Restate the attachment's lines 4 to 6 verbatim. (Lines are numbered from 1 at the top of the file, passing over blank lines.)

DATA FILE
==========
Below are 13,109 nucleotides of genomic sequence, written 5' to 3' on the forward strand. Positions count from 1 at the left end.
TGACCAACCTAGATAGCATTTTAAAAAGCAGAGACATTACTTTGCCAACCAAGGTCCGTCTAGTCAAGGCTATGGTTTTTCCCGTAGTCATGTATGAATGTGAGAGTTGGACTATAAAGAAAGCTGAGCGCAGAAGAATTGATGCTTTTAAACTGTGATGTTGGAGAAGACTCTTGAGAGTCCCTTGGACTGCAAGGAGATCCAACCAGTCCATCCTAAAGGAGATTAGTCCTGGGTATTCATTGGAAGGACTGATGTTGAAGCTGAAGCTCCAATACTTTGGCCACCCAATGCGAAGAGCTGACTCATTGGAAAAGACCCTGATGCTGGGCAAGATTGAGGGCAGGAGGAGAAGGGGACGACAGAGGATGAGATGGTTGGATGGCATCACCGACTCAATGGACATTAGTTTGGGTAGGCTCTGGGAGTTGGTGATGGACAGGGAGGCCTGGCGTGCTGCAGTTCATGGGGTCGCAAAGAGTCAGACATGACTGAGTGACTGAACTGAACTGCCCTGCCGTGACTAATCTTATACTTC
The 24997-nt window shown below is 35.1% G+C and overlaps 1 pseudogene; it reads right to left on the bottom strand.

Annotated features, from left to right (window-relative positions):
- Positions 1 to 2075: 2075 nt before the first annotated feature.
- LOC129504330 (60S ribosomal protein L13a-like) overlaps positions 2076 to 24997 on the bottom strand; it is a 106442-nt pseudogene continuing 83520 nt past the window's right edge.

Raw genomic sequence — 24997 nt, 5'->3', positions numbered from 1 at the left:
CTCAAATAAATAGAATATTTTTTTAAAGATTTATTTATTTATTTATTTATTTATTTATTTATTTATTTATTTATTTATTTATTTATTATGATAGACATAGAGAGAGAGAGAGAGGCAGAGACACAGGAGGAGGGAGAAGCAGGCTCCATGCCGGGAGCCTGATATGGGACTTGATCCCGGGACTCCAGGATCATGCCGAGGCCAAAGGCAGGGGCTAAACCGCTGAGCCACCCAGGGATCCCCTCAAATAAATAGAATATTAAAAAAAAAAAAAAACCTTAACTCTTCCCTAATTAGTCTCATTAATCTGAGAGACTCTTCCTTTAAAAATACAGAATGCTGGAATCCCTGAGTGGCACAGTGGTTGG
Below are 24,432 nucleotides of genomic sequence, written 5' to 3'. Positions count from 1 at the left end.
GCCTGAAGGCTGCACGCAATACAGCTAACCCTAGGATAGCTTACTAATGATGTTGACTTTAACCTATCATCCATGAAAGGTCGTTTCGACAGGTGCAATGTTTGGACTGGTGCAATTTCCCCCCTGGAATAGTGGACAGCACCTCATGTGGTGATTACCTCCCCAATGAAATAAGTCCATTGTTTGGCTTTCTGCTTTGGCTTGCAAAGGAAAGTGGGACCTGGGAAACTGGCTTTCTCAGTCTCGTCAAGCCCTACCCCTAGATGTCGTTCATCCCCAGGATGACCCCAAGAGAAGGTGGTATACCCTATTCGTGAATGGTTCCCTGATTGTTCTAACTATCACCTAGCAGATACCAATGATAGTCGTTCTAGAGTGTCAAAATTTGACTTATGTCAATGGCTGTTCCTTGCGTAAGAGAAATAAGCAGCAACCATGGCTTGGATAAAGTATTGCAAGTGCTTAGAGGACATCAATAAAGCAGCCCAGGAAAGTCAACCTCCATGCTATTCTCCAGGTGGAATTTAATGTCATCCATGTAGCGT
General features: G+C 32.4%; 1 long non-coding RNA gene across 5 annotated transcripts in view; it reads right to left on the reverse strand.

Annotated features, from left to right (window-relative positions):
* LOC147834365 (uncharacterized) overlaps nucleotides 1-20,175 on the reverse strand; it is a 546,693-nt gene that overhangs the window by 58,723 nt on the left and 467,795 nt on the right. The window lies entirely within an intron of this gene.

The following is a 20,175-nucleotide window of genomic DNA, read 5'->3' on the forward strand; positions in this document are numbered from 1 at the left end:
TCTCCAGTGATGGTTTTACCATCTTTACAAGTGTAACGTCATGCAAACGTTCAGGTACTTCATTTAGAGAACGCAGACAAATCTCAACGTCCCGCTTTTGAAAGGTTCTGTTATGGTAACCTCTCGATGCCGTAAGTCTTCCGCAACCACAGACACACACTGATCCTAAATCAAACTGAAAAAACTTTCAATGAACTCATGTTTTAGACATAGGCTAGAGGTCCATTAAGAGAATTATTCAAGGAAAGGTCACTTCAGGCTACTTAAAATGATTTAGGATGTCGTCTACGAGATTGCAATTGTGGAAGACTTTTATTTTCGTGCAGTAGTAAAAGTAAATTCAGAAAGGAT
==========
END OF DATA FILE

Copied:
Annotated features, from left to right (window-relative positions):
- Positions 1 to 2075: 2075 nt before the first annotated feature.
- LOC129504330 (60S ribosomal protein L13a-like) overlaps positions 2076 to 24997 on the bottom strand; it is a 106442-nt pseudogene continuing 83520 nt past the window's right edge.